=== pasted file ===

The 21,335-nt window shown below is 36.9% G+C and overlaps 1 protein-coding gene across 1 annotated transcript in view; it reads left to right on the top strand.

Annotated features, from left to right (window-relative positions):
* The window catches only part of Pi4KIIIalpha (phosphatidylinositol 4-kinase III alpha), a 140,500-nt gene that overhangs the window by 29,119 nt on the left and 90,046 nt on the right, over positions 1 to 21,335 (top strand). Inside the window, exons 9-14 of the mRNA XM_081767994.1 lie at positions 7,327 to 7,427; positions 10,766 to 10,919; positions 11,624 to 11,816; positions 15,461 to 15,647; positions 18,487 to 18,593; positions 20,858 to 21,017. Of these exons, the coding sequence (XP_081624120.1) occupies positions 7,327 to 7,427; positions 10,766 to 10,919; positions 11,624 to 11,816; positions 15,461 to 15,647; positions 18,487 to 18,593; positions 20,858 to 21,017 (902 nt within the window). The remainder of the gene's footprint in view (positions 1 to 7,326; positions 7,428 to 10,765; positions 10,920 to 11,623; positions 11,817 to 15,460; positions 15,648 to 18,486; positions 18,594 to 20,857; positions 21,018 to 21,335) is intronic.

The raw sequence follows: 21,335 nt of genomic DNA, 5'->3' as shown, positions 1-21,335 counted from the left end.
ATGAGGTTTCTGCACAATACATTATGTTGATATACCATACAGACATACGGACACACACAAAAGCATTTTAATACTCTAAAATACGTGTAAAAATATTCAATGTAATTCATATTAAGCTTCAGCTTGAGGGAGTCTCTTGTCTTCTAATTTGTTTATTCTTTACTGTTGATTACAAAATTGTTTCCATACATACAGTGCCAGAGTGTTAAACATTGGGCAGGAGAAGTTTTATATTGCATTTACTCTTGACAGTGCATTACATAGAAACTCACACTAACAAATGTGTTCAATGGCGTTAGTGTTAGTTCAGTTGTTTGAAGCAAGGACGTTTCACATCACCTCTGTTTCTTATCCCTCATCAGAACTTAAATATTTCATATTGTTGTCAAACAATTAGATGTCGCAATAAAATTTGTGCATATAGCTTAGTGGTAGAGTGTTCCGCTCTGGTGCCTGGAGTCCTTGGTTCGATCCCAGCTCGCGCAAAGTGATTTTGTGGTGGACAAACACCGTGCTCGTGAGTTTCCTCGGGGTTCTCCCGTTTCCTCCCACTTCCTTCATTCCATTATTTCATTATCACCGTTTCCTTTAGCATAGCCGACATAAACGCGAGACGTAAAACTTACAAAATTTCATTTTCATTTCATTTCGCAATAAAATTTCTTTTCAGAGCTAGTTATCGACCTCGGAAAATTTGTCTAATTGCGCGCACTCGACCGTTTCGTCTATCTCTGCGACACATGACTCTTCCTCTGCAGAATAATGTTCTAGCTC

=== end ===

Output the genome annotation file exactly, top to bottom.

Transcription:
The 21,335-nt window shown below is 36.9% G+C and overlaps 1 protein-coding gene across 1 annotated transcript in view; it reads left to right on the top strand.

Annotated features, from left to right (window-relative positions):
* The window catches only part of Pi4KIIIalpha (phosphatidylinositol 4-kinase III alpha), a 140,500-nt gene that overhangs the window by 29,119 nt on the left and 90,046 nt on the right, over positions 1 to 21,335 (top strand). Inside the window, exons 9-14 of the mRNA XM_081767994.1 lie at positions 7,327 to 7,427; positions 10,766 to 10,919; positions 11,624 to 11,816; positions 15,461 to 15,647; positions 18,487 to 18,593; positions 20,858 to 21,017. Of these exons, the coding sequence (XP_081624120.1) occupies positions 7,327 to 7,427; positions 10,766 to 10,919; positions 11,624 to 11,816; positions 15,461 to 15,647; positions 18,487 to 18,593; positions 20,858 to 21,017 (902 nt within the window). The remainder of the gene's footprint in view (positions 1 to 7,326; positions 7,428 to 10,765; positions 10,920 to 11,623; positions 11,817 to 15,460; positions 15,648 to 18,486; positions 18,594 to 20,857; positions 21,018 to 21,335) is intronic.

The raw sequence follows: 21,335 nt of genomic DNA, 5'->3' as shown, positions 1-21,335 counted from the left end.
ATGAGGTTTCTGCACAATACATTATGTTGATATACCATACAGACATACGGACACACACAAAAGCATTTTAATACTCTAAAATACGTGTAAAAATATTCAATGTAATTCATATTAAGCTTCAGCTTGAGGGAGTCTCTTGTCTTCTAATTTGTTTATTCTTTACTGTTGATTACAAAATTGTTTCCATACATACAGTGCCAGAGTGTTAAACATTGGGCAGGAGAAGTTTTATATTGCATTTACTCTTGACAGTGCATTACATAGAAACTCACACTAACAAATGTGTTCAATGGCGTTAGTGTTAGTTCAGTTGTTTGAAGCAAGGACGTTTCACATCACCTCTGTTTCTTATCCCTCATCAGAACTTAAATATTTCATATTGTTGTCAAACAATTAGATGTCGCAATAAAATTTGTGCATATAGCTTAGTGGTAGAGTGTTCCGCTCTGGTGCCTGGAGTCCTTGGTTCGATCCCAGCTCGCGCAAAGTGATTTTGTGGTGGACAAACACCGTGCTCGTGAGTTTCCTCGGGGTTCTCCCGTTTCCTCCCACTTCCTTCATTCCATTATTTCATTATCACCGTTTCCTTTAGCATAGCCGACATAAACGCGAGACGTAAAACTTACAAAATTTCATTTTCATTTCATTTCGCAATAAAATTTCTTTTCAGAGCTAGTTATCGACCTCGGAAAATTTGTCTAATTGCGCGCACTCGACCGTTTCGTCTATCTCTGCGACACATGACTCTTCCTCTGCAGAATAATGTTCTAGCTC